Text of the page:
Sometimes your comp might have heavy engage. Sometimes it might have better peeling elements to it and it's important to consider when you should be peeling. Like zone control, engaging and peeling are two important elements of playing tanks but understanding when to do it and how to do both isn't easy. Sometimes you have have lots of engage but no reliable way to help your backline once you've engaged. A common combination of champions I see this with are vi/Malphite being on the same team. They ult onto one target and most likely kill it but because they go so hard, the rest of the enemy team ignores them and simply kills the rest of their team. It's important in this scenario to consider maybe using Vi or Malph ult to peel and while the other is being the form of engage.
Knowing when to start a fight is hard but tell your team if you've got the means to ininiate a fight while your team can fend for itself to be ready because when you say an opening, you're taking it. Spam pings and let them know and usually they follow up. But protecting your carries is equally important and knowing when to peel for them. honestly 80% of the time you should be peeling for your carries once a fight has really broken out; but often times, you might start a fight on the front line applying zone control pressure and then once a fight gets going, you'll want to immediately retreat to protect your carries.
•Alright, gloves are off, everything is on cooldown, time to damage soak.
This is usually the last phase of teamfighting and its when you really start soaking up damage. When I say damage soak, I don't mean zerging into the enemy team 1v5 and expecting to live forever because nobody will live very long when being 5 man focused. It wouldn't be balanced if any champion could do that consistently. But I digress..
Damage soaking is another important element to being a tank but it's important to know when to start soaking up damage. Utility is a resource, damage is a resource and like it or not, as a tank, ultimately your health bar (and in many cases your life) is a resource. Like your cc, like your damage, you want maximize the potential of your ability to soak as best as possible. But before soaking damage up, you want to make sure that you've used everything to the best of your ability. You want to make sure you got everything out of zone controlling, you want to make sure you got everything you could out of peeling/engaging because this will often dictate how well you can damage soak because it could've forced the enemy to use key cooldowns to distrupt your zone control or engage and once a fight has really begun and the shit hits the fan and you got no cooldowns, sometimes you just brainlessly run at champions and force them to damage you so they aren't damaging your carries. Sometimes it's just standing in front of your carries to block projectiles, but the important thing to note is when you're damage soaking, it's always to use your hp bar as best as possible to help your team win a fight.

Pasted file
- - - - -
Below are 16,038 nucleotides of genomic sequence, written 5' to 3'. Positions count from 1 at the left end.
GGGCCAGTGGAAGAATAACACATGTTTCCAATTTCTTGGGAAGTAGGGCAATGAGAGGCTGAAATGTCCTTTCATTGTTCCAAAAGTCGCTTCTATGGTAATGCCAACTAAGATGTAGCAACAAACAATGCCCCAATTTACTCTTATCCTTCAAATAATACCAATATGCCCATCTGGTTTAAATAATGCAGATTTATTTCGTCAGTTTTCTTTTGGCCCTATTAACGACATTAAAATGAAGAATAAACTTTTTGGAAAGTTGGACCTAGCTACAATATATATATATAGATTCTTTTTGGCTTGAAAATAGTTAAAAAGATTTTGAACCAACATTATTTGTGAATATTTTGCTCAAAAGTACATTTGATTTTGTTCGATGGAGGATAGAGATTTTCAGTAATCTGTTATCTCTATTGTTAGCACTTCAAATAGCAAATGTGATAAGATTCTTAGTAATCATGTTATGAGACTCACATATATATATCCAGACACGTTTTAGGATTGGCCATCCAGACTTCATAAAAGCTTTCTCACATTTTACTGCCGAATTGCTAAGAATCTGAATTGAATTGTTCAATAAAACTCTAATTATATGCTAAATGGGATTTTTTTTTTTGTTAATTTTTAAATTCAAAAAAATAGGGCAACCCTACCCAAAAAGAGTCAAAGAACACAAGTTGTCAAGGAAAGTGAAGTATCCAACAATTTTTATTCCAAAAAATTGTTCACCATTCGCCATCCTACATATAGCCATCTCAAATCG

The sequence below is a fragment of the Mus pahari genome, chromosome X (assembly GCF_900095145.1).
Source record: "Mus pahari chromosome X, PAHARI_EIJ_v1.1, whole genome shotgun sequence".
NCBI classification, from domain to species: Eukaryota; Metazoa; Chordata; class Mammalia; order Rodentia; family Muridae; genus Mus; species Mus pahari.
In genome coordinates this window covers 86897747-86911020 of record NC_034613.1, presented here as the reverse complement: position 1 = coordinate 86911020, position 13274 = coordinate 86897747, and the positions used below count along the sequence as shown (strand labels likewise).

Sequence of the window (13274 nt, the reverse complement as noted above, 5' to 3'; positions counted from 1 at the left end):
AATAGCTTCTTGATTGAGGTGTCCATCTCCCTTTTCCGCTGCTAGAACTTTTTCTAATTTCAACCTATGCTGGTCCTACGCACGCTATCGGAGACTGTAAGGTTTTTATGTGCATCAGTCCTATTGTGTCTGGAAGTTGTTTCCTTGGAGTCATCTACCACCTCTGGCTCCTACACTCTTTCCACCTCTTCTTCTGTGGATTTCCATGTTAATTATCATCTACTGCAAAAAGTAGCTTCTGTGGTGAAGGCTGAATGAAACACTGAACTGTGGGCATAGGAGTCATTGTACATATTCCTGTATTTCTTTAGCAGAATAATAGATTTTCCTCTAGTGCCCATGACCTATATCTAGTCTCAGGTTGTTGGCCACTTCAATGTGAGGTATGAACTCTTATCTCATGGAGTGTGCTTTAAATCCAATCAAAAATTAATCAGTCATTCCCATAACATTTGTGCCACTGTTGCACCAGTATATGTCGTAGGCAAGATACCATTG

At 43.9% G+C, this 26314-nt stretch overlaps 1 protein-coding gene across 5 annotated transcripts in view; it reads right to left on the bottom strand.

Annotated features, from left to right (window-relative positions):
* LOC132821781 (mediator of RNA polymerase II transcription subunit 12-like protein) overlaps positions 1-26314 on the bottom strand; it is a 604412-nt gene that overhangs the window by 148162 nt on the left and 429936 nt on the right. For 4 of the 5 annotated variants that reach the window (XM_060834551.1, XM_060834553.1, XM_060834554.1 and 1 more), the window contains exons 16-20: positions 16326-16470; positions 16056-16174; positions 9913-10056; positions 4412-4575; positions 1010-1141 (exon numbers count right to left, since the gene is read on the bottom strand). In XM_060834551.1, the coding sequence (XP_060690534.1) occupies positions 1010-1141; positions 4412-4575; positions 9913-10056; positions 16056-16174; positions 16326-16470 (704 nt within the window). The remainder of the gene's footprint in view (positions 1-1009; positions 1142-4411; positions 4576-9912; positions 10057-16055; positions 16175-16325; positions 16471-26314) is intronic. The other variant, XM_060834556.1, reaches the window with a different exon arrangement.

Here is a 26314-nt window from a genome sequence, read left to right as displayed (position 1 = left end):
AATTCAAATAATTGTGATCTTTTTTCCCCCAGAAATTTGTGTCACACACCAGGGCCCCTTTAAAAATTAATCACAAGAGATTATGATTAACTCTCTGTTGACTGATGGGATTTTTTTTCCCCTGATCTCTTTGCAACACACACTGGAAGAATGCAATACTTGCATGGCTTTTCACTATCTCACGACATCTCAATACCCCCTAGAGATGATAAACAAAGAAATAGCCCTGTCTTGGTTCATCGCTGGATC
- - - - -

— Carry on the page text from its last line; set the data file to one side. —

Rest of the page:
I want to make this know right off the bat: what I just went over are generalizations. There are exceptions to every rule. Sometimes it won't matter how hard you try to peel, their team might just have so much dive that your carry is going to die no matter what in full 5v5s. At that point you need to decide if 5v5ing is right for your team. Looking for picks and prioritizing picks is probably your best bet. Split pushing could also be an option and sometimes it might just be saying "ok you're gonna kill our carry, well we will kill yours too" and proceed to wet noodle for the next 30 seconds after you've exchanged the deaths of your carries.
My goal here is to get the proper line of thinking to play a tank to its full potential. Because the truth is, if done properly, a tank is never bad to have because there's far more to a tanks job than simply living for a long time. It's like wave clear, it's never bad to have but you have to know how to properly utilize it. A lot of it is grunt work and it will usually be a thankless job, but this is the role you elected to play and you need to understand that's part of the gig. You usually don't just straight up carry games by killing everything, you'll be doing a lot of grunt work. But at the end of the day, when you play this role properly, you'll win more games than you lose. And ultimately, I don't give a damn about recognition by strangers on the Internet, I care more about winning. I hope you care, too.
sorry for the long essay here but I think this can really clear up a lot of misconceptions that "tanks are bad" because tanks are never truly bad. Thanks for the read and hope you enjoyed it.